New criminal code: A threat to academic and other freedoms?

The new criminal code, approved by Indonesia’s House of Representatives (DPR) on 6 December, makes it a criminal offence to insult the country’s president, vice president and government institutions, and academics and students fear that it could be used to silence all criticism of the government and its policies, further curtailing freedom of expression and other rights.

The criminal code or KUHP (the Indonesian acronym for Book of Criminal Law) replaces the criminal code inherited from Dutch colonial rule. It has attracted most attention in the media for its outlawing of extramarital sex (a guilty finding can mean a year in prison for the accused). But academics are most concerned about Chapter 218, which targets those who challenge “the honour and dignity” of the president or vice president, except if done in “the public interest or self-defence”.

The offence carries a potential prison term of three years.

“As we can see, criticism of the president is often regarded as defamation or an insult,” Asep Saeful Muhtadi, professor of communication at the State Islamic University of Bandung, told University World News.

Indonesian President Joko Widodo, popularly called Jokowi, has been the target of criticism from politicians, academics and activists for his policies, statements, communication ability, and even his demeanor.

“We cannot deny that the article on insulting the president in the new criminal code is intended to tone down the criticism,” according to Muhtadi.

State ideology

Over the past two years, a number of critics and activists have been under police investigation on defamation charges. The police have used the 2008 Electronic Transactions Law (UU ITE) to curb criticism. The Southeast Asia Freedom of Expression Network (SAFEnet), together with other civil society organisations, recorded 217 cases of people charged with defamation under the UU ITE law in 2020, and 108 cases between January and March of 2021 alone.

Expressing ideas or thoughts that contradict the state ideology of ‘Pancasila’ is also considered a criminal act under the new criminal code.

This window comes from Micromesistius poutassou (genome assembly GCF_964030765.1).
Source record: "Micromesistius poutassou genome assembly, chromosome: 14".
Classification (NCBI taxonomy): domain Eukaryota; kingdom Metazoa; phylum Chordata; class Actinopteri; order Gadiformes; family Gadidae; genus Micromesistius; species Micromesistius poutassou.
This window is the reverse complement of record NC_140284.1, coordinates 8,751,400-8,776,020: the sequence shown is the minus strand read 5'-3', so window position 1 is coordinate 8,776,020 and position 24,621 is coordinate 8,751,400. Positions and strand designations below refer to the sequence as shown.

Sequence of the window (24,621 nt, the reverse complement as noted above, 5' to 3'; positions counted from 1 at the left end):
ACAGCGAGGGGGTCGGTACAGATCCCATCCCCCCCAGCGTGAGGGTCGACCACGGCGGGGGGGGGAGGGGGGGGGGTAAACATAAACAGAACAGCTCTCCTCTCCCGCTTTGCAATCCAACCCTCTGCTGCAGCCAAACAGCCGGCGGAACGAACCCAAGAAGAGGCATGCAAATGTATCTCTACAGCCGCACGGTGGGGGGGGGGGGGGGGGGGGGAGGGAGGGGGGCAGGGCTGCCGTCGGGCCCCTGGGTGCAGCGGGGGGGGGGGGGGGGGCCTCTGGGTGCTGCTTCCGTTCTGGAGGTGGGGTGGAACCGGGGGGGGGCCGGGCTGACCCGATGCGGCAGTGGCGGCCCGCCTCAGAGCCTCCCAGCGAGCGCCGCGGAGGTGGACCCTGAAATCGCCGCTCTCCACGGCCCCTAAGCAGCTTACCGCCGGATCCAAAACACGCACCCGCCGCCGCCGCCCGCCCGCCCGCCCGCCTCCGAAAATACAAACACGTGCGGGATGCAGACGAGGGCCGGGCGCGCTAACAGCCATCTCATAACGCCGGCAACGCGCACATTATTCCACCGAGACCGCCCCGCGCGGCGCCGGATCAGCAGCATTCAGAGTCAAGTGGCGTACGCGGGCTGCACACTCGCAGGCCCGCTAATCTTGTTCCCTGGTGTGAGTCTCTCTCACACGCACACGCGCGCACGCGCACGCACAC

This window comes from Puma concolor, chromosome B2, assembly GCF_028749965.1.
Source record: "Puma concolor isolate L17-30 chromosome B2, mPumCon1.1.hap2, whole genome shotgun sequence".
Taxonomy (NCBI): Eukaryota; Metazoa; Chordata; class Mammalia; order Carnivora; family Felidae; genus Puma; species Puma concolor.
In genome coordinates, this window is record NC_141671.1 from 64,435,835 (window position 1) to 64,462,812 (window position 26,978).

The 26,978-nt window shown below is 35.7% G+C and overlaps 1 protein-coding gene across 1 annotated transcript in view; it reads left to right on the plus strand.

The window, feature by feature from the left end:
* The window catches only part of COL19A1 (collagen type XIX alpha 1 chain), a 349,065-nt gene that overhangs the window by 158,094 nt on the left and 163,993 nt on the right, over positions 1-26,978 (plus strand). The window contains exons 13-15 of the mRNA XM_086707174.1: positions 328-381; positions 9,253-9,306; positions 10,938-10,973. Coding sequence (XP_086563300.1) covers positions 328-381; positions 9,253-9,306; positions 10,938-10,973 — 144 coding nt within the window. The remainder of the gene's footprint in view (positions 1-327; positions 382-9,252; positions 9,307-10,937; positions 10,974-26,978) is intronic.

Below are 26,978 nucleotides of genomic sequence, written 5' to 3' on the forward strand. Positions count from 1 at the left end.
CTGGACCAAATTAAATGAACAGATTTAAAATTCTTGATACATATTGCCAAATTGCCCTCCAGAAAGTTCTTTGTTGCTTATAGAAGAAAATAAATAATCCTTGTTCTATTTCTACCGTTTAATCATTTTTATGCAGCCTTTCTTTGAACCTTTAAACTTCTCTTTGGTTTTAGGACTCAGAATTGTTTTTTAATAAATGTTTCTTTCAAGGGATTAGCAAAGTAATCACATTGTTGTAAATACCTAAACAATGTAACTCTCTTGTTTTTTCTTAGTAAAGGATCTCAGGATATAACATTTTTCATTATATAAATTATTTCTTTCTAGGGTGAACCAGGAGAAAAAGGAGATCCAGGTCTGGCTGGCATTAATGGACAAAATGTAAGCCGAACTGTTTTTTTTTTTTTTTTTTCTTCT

“It is very easy to label a thought or idea as contradicting Pancasila. Any thoughts seen as a threat to power can be claimed as being ‘anti-Pancasila’,” Muhtadi said.

However, Albert Aries, head of the KUHP socialisation team under the Ministry of Law and Human Rights, defended the code, arguing it guarantees freedom of thought and differences of opinion because it is “not contrary” to the constitution.

“What is meant by the article [on Pancasila] is to spread, develop and call on others to take up Communism or other ideologies that contradict the Pancasila and use it as the basis for political or social organisation to invalidate the Pancasila,” Aries told University World News.

Chilling effect on academic freedom

But Muhtadi’s main concern is the likely chilling effect on intellectual discourse, including the intensity of discussions, research, debate and academic freedom in general.

“Even before the new Criminal Code bill passed into law, lecturers, deans, rectors and universities officials avoided criticising the government, let alone after the legal consequences became clear,” he said.

“Believe it or not, the article that bans the expression of thoughts and ideas that contradict the state ideology Pancasila will be used for screening [individuals] in the selection of lecturers and university officials,” according to Muhtadi. “And we will see bureaucrats on campuses, not intellectuals. I think we are witnessing it now.”

“Whosoever expresses their will in public by saying, writing, or through any media to negate or change the Pancasila as the state foundation is subject to criminal punishment of five years in prison,” Article 1 Chapter 190 of the new criminal code states.

Journalists and activists, who are the most likely to be targeted by the law, see it as one of the most repressive aspects of the new criminal code.

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